But there is more to Mary Hobart’s story – she also had a distinguished medical ancestry. Dr Hobart was the great-great-granddaughter of Martha Ballard, the midwife and healer whose diary was published by historian Laurel Thatcher Ulrich in her Pulitzer Prize-winning book, A Midwife’s Tale (1990). Martha Ballard kept a detailed diary of her work and daily life in Hallowell, Maine from 1785 to 1812. During that time, she attended 816 births. Her diary was kept and passed down in her family. In 1884, the year she graduated from medical school, Mary’s great-aunts passed the diary into her keeping – “As the writer was a practising physician,” they noted, “it seemed only fitting that the Ballard diary, so crowded with medical interest, should descend to her.” Hobart found the diary fascinating, and read it often; it was, she noted, “a source of vital interest to her colleagues as well as to her family.”
In 1930, as an elderly woman without daughters to pass the diary on to, and it in order to assure its safety and preservation, she gave the papers to the Maine State Library. She also wished to make the dairy “more accessible to a wider circle of antiquarian workers.” In a letter accompanying the gift, she wrote (referring to herself in the third person): “The doctor, who likes to believe that the mantle of her gifted ancestor fell on her shoulders, was born in Boston, 1851 – She graduated from the Woman’s Medical College of the New York Infirmary, in 1884, and carried on her medical work in Boston until 1913, when she retired to private life and took up her residence at Needham Heights, Mass. During the thirty years of her professional life, she was associated with the New England Hospital for Women and Children of Boston.”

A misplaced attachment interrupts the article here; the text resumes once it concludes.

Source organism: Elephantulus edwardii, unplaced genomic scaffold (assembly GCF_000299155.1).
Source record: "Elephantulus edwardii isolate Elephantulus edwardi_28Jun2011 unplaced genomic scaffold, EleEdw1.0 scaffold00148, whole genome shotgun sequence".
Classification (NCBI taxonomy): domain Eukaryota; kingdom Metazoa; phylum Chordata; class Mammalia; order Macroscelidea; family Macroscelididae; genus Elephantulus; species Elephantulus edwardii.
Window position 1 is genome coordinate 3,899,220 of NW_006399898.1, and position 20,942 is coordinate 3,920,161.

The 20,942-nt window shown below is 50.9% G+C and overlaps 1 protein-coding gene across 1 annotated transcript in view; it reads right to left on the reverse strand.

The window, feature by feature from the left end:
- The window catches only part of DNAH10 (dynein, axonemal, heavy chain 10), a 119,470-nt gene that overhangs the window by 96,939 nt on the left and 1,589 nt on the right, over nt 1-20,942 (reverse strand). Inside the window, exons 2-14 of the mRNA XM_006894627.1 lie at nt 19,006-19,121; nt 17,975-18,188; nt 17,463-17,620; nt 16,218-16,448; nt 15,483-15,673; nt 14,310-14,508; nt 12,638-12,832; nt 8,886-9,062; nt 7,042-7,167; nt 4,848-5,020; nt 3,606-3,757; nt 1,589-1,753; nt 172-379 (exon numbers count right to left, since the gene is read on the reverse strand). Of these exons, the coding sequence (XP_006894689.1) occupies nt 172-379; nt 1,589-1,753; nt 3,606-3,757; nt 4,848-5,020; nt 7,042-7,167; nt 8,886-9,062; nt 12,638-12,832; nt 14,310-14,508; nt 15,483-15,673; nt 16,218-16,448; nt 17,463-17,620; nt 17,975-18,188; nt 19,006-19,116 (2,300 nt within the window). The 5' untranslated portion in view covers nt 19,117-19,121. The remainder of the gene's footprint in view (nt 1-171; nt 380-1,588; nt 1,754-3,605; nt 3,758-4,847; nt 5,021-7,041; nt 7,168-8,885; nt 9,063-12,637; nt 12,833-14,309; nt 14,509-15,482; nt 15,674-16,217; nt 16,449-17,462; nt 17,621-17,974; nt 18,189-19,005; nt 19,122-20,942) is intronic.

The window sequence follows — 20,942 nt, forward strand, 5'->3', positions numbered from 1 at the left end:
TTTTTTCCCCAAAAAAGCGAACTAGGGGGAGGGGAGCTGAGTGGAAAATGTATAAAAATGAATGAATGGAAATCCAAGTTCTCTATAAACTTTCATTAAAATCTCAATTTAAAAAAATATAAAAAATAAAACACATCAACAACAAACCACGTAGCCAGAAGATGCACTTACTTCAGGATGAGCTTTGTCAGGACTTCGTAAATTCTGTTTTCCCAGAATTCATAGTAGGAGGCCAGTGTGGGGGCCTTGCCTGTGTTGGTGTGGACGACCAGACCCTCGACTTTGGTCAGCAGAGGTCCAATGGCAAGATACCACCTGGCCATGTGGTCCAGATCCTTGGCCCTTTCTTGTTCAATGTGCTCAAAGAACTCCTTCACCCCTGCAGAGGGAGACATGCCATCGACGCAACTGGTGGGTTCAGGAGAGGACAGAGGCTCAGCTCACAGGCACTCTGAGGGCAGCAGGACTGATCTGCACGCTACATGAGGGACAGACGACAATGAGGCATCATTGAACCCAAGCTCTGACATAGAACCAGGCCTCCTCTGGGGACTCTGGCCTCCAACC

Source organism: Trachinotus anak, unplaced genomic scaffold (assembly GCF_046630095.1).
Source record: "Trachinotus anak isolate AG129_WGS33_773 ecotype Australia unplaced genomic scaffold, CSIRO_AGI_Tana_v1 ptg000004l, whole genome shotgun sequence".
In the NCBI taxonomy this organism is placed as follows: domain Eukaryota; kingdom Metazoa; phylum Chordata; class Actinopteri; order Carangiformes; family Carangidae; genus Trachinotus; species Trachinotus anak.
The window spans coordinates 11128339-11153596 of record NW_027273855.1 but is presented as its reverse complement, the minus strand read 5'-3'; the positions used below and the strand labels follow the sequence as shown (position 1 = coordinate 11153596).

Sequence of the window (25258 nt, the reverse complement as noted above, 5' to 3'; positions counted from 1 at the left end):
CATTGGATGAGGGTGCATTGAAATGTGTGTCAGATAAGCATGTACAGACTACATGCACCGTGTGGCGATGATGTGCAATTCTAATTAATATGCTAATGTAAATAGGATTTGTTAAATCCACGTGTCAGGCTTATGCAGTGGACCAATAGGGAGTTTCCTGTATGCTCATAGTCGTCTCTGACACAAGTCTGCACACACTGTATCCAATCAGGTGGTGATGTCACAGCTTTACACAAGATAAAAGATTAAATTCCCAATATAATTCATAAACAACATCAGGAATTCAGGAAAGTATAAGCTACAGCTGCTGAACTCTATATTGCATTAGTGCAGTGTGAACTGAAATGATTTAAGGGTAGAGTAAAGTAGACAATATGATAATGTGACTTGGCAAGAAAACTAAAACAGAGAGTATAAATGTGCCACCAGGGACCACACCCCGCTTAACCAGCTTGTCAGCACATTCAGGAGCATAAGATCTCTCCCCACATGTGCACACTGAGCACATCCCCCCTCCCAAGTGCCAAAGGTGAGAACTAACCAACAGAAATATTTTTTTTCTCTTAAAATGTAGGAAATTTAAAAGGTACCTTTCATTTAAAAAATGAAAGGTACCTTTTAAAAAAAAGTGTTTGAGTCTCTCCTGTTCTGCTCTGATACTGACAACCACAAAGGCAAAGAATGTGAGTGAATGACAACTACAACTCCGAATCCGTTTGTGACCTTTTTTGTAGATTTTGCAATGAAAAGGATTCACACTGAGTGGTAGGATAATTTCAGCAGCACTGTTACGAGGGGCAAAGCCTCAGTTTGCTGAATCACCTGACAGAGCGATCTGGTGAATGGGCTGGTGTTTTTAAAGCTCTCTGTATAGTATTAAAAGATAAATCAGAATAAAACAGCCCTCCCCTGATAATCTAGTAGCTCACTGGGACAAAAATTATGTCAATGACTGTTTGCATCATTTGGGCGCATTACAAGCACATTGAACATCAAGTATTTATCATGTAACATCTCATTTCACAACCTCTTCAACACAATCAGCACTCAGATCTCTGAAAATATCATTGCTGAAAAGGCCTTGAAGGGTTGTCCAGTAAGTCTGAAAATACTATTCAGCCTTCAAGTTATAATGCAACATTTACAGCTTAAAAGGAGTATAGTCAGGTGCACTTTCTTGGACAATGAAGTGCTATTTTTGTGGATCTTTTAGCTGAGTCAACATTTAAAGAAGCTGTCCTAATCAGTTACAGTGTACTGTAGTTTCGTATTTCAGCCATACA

In addition to Martha Ballard, Mary Hobart was a cousin of Clara Barton, nurse and founder of the American Red Cross. In 1882, while Mary was in medical school, Clara Barton was lobbying Congress to adopt the Treaty of Geneva, which established “the neutrality of all sanitary supplies, ambulances, surgeons, nurses, attendants, and the sick or wounded men, and their safe conduct, when they bear the sign of the organization, viz: the Red Cross.” Twenty years before, during the Civil War, Clara Barton was a battlefield nurse (and doctor and surgeon when necessary) at Fredericksburg, Harper’s Ferry, and Bull Run.
Dr Mary Hobart passed away in 1940, at the age of 89. As her obituary records, “The outstanding characteristic of Dr. Hobart’s life was her ardent and unselfish devotion to the needs of others; and this was combined with unusual skill and perseverance in executing her helpful plans… Her strong will and queenly bearing made her a commanding personality in any position.” She felt keenly the connection between her own life in medicine and the healing work of Martha Ballard. But at the same time, her own work helped to forge new paths for women, moving beyond a practice of female craft into the full training and practice of modern medicine.
Gloria Polizzotti Greis, Executive Director, Needham History Center & Museum